Other objects, features and advantages of the present invention will emerge from the following description of particular embodiments, given with reference to the appended drawings, in which:

FIG. 1 is a side view of a first embodiment of a snap hook according to the present invention, shown closed;

FIG. 2 is a side view of a second embodiment of a snap hook according to the present invention, shown closed;

FIG. 3 is a perspective view of the FIG. 2 snap hook, shown closed;

FIG. 4 is a perspective view of the FIG. 3 snap hook during insertion of a loop into the insertion space; and

FIG. 5 is a perspective view of the FIG. 3 snap hook during penetration of the loop into the snap hook.

DESCRIPTION OF THE PREFERRED EMBODIMENTS

Both embodiments of a safety snap hook according to the invention shown in the figures comprise an open ring snap hook body 1 having facing first and second ends 2, 3 separated by an opening 4.

An exterior closure finger 5 has a first end 6 and a second end 7. The exterior closure finger 5 is articulated by its first end 6 to the first end 2 of the snap hook body 1 to pivot in a first direction toward the exterior of the snap hook, as shown by the arrow 8, between a closed position shown in FIG. 1 or FIG. 2 in which its second end 7 is in contact with an exterior surface region 3a of the snap hook body 1 in the vicinity of its second end 3, and an open position in which its second end 7 is offset from the second end 3 of the snap hook body 1.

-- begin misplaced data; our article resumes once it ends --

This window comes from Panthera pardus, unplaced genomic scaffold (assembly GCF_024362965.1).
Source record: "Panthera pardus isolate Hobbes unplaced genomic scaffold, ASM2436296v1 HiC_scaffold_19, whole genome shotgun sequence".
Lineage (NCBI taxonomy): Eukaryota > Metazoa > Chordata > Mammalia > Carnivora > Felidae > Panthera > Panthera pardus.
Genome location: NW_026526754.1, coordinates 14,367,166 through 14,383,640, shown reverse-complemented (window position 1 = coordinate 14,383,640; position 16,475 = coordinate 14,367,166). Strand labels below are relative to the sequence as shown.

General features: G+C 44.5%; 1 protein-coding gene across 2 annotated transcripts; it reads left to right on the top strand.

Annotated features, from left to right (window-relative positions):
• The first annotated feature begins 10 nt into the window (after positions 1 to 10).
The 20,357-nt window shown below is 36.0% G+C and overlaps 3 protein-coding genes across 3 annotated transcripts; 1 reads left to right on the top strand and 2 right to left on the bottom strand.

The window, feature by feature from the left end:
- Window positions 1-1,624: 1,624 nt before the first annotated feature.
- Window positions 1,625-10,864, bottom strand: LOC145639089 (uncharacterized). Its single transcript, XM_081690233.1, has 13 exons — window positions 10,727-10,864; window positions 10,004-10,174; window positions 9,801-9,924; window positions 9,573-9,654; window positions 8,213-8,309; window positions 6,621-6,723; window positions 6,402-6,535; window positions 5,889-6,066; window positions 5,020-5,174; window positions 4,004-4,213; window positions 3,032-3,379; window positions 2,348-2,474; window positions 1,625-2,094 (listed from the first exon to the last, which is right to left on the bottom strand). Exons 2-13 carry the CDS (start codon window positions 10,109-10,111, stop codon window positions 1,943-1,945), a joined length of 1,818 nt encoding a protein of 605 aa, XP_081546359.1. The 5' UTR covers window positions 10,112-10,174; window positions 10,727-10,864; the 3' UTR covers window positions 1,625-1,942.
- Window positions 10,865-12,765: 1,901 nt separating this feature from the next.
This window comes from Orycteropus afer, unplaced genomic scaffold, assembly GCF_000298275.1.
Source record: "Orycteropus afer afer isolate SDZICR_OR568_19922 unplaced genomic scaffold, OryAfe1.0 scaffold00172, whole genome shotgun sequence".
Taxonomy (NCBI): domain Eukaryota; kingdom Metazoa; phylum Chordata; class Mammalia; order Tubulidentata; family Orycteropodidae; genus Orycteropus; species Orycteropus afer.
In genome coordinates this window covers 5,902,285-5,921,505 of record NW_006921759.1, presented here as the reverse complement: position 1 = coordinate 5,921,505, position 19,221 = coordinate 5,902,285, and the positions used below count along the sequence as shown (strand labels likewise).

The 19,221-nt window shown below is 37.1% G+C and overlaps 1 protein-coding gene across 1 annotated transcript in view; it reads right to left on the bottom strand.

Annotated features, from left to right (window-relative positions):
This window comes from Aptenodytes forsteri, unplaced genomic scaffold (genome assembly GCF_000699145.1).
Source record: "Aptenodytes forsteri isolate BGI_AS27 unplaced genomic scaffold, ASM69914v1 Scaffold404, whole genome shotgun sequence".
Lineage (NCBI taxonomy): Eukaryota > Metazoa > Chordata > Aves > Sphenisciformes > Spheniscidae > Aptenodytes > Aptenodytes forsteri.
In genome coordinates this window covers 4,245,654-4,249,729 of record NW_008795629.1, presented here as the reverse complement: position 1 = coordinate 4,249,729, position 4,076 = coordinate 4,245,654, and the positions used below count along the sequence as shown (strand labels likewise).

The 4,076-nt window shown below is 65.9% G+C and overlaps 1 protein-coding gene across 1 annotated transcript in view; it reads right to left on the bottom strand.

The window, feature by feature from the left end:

Return spring means, to be described later, spring-load the exterior closure finger 5 toward the closed position.

An interior closure finger 9 has two ends 10 and 11. The interior closure finger 9 is articulated at its first end 10 to the snap hook body 1 to pivot in a second direction 12 toward the interior of the snap hook between a closed position shown in FIGS. 1 and 2 in which its second end 11 is in contact with an interior surface region 3b of the snap hook body 1 and an open position in which its second end 11 is offset from the second end 3 of the snap hook body 1.

Return spring means spring-load the interior closure finger 9 toward its closed position.

In both the embodiments shown in FIGS. 1 and 2, and as seen better in FIG. 3, the interior closure finger 9 has a structure known in the art comprising an elastically flexible wire conformed into an elongate loop, the two ends 91 and 92 of the wire constituting the first end 10 of the interior closure finger 9 and for this reason being oppositely curved at 90° in order to be engaged in two offset transverse holes forming the articulation of the interior closure finger 9. The wire may advantageously be steel wire with a diameter from approximately 1 mm to approximately 2 mm.